Today’s readings bring us the sad and disturbing account of David’s adultery with Bathsheba. When he asked, he was told plainly, “Is this not Bathsheba … the wife of Uriah?” (2 Samuel 11:3). On an effort to cover up his adultery he uses his authority to arrange the death of Uriah. How could David have been so blind to commit such dreadful sins – a murder to cover up the first. Let’s weigh up the situation.

When someone has power and is answerable to no one else, there is the potential to misuse that power. The only human being to succeed in overcoming all forms of temptation was Jesus – and his temptations revolved around the misuse of his special powers. David had achieved all that was humanly possible, except that God did not permit him to fulfil his dream of building a magnificent temple. David had a very committed and energetic mind; he set about assembling much of the material that would be needed to build the temple.

Note now there is a strange lull in his activity at the time of his sin. Our reading indicates that when winter is over it is customary for “kings to go out to battle” (verse 1), this would be to reassert their control over their dominions, yet this time David “remained in Jerusalem” and “sent Joab and his servants with him and all Israel” (verse 1).

There is an important lesson here; there can never be a time when we can take life easy or relax when there is work to be done in service to our Lord. The Lord has given His servants different talents, abilities and opportunities and when we shirk using those we have, perhaps feeling, “my Lord delays his coming”, we start to give opportunity for distractions and attractions to lodge in our minds, and we start to drift off course. In Matthew the servant said, “My Master is delayed … and eats and drinks with the drunkards” (24:48,49). That servant ends up “in that place where there will be weeping and gnashing of teeth” (verse 51).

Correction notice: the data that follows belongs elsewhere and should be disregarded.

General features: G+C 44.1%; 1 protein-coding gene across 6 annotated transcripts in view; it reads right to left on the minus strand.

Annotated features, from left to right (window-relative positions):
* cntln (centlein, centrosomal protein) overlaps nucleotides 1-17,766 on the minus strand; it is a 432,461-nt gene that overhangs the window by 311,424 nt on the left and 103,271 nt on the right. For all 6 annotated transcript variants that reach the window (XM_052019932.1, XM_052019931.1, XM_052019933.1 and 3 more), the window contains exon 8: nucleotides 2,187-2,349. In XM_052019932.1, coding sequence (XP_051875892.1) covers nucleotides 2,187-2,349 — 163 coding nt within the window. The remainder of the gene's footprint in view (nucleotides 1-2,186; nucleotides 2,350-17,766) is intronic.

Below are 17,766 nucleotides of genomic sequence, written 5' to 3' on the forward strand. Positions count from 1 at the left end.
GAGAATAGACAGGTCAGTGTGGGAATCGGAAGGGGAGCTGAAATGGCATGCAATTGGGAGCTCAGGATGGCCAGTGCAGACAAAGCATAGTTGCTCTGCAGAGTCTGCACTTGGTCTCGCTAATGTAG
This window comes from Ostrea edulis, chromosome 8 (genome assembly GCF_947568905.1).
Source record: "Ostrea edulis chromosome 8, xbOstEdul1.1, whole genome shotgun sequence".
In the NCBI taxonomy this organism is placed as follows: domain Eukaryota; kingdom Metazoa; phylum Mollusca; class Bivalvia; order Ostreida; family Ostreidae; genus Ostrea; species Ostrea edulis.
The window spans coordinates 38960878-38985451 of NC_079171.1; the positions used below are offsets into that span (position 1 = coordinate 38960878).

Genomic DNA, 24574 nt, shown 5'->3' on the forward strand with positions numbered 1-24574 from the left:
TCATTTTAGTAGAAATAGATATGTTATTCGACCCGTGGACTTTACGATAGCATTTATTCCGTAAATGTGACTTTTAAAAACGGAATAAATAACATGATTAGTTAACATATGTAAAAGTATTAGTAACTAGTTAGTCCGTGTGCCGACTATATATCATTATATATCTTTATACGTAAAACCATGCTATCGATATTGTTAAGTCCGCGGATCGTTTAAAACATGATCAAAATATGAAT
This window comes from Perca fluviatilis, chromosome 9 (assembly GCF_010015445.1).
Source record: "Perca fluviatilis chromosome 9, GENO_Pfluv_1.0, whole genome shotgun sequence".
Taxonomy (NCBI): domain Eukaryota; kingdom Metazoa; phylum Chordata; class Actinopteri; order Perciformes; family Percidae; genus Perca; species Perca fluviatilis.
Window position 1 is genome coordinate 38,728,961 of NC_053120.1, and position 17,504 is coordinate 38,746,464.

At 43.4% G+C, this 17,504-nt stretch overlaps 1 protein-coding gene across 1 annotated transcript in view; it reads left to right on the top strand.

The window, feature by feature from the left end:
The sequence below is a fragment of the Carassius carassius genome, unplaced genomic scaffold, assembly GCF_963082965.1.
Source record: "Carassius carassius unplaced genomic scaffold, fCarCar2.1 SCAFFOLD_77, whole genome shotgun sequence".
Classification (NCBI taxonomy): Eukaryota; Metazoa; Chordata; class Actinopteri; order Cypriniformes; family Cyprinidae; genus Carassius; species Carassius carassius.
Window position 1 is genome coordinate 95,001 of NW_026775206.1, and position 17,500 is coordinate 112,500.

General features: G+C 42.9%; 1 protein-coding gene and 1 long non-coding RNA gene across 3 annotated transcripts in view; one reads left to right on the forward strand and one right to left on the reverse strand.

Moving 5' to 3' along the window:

Mercifully the Lord “put away” David’s sin because he had already proved himself an exceptional servant; nevertheless he suffered the consequences for the rest of his life, his authority was undermined, especially with Joab, and he lost confidence in himself. The lesson for us is plain, it is never time to ‘take time off’ when there is work for the Lord to be done.